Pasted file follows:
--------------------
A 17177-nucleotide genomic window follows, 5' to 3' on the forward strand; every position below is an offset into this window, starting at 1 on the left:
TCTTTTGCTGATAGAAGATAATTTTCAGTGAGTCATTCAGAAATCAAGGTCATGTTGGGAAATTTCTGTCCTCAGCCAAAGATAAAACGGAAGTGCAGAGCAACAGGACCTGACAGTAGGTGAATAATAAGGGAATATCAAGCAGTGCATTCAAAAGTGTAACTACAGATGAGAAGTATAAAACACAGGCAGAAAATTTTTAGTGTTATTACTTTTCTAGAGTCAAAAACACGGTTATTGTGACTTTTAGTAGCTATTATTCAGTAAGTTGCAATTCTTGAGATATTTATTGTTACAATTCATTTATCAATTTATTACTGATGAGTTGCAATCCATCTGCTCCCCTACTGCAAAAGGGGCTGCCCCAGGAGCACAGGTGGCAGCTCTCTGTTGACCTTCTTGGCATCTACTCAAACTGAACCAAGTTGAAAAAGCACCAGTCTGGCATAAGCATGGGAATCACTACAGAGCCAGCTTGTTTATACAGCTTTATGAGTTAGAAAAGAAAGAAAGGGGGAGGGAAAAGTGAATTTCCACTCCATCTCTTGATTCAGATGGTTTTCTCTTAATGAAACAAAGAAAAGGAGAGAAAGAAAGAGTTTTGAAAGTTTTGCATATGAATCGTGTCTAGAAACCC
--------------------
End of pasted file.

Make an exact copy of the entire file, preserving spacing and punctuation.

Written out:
A 17177-nucleotide genomic window follows, 5' to 3' on the forward strand; every position below is an offset into this window, starting at 1 on the left:
TCTTTTGCTGATAGAAGATAATTTTCAGTGAGTCATTCAGAAATCAAGGTCATGTTGGGAAATTTCTGTCCTCAGCCAAAGATAAAACGGAAGTGCAGAGCAACAGGACCTGACAGTAGGTGAATAATAAGGGAATATCAAGCAGTGCATTCAAAAGTGTAACTACAGATGAGAAGTATAAAACACAGGCAGAAAATTTTTAGTGTTATTACTTTTCTAGAGTCAAAAACACGGTTATTGTGACTTTTAGTAGCTATTATTCAGTAAGTTGCAATTCTTGAGATATTTATTGTTACAATTCATTTATCAATTTATTACTGATGAGTTGCAATCCATCTGCTCCCCTACTGCAAAAGGGGCTGCCCCAGGAGCACAGGTGGCAGCTCTCTGTTGACCTTCTTGGCATCTACTCAAACTGAACCAAGTTGAAAAAGCACCAGTCTGGCATAAGCATGGGAATCACTACAGAGCCAGCTTGTTTATACAGCTTTATGAGTTAGAAAAGAAAGAAAGGGGGAGGGAAAAGTGAATTTCCACTCCATCTCTTGATTCAGATGGTTTTCTCTTAATGAAACAAAGAAAAGGAGAGAAAGAAAGAGTTTTGAAAGTTTTGCATATGAATCGTGTCTAGAAACCC